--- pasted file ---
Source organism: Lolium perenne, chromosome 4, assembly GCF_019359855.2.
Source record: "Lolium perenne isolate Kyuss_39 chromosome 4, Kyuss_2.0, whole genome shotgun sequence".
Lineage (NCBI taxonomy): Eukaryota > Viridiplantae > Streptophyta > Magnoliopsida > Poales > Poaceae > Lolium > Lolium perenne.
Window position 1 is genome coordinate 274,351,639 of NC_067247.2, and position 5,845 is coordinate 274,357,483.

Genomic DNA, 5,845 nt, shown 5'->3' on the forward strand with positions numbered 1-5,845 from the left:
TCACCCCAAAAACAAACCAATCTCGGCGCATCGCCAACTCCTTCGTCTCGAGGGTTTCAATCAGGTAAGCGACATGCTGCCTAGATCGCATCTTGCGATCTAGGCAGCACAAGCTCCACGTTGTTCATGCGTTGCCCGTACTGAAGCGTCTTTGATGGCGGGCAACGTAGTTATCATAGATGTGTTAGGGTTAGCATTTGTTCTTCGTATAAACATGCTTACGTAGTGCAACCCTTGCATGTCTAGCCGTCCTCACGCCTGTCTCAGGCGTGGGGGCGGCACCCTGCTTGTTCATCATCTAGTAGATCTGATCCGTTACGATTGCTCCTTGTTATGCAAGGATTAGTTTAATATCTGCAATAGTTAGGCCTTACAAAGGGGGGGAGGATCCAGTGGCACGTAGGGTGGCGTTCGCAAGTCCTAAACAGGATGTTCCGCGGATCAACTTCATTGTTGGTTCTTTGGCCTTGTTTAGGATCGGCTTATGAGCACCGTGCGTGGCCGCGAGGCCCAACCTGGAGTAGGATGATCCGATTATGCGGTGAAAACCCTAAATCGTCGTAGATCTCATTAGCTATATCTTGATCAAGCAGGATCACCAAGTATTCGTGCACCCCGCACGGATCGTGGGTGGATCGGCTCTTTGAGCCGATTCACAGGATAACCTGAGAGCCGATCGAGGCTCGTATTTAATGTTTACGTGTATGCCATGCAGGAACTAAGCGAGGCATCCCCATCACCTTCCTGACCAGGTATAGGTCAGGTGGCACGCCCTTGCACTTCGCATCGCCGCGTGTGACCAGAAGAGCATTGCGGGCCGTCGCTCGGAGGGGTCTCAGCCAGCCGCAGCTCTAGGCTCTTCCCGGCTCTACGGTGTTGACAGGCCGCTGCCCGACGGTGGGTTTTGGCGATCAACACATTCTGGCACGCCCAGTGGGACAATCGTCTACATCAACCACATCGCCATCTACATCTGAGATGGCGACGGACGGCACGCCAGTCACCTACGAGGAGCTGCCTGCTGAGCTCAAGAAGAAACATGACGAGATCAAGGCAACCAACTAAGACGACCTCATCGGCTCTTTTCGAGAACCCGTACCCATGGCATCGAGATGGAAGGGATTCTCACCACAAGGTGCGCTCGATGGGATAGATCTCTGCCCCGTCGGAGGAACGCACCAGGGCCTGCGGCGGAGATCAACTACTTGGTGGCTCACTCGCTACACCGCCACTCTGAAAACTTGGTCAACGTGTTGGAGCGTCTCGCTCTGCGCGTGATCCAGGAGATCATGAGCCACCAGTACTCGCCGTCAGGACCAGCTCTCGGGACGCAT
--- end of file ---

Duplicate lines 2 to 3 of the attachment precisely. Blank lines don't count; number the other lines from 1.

Source record: "Lolium perenne isolate Kyuss_39 chromosome 4, Kyuss_2.0, whole genome shotgun sequence".
Lineage (NCBI taxonomy): Eukaryota > Viridiplantae > Streptophyta > Magnoliopsida > Poales > Poaceae > Lolium > Lolium perenne.